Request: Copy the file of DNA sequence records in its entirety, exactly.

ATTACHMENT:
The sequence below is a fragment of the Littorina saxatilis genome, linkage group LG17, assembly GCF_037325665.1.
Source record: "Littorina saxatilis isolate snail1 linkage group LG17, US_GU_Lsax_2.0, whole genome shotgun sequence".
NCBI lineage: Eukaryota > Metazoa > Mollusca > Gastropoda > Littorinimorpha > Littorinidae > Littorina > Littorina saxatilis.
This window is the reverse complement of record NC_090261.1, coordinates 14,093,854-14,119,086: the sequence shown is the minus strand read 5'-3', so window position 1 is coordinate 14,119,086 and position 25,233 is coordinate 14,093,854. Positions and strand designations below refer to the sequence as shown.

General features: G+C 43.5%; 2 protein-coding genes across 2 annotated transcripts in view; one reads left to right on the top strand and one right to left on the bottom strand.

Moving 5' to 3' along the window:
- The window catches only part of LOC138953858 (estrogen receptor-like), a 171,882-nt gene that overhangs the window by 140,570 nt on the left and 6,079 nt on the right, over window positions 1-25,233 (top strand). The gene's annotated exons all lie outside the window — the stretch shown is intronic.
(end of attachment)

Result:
The sequence below is a fragment of the Littorina saxatilis genome, linkage group LG17, assembly GCF_037325665.1.
Source record: "Littorina saxatilis isolate snail1 linkage group LG17, US_GU_Lsax_2.0, whole genome shotgun sequence".
NCBI lineage: Eukaryota > Metazoa > Mollusca > Gastropoda > Littorinimorpha > Littorinidae > Littorina > Littorina saxatilis.
This window is the reverse complement of record NC_090261.1, coordinates 14,093,854-14,119,086: the sequence shown is the minus strand read 5'-3', so window position 1 is coordinate 14,119,086 and position 25,233 is coordinate 14,093,854. Positions and strand designations below refer to the sequence as shown.

General features: G+C 43.5%; 2 protein-coding genes across 2 annotated transcripts in view; one reads left to right on the top strand and one right to left on the bottom strand.

Moving 5' to 3' along the window:
- The window catches only part of LOC138953858 (estrogen receptor-like), a 171,882-nt gene that overhangs the window by 140,570 nt on the left and 6,079 nt on the right, over window positions 1-25,233 (top strand). The gene's annotated exons all lie outside the window — the stretch shown is intronic.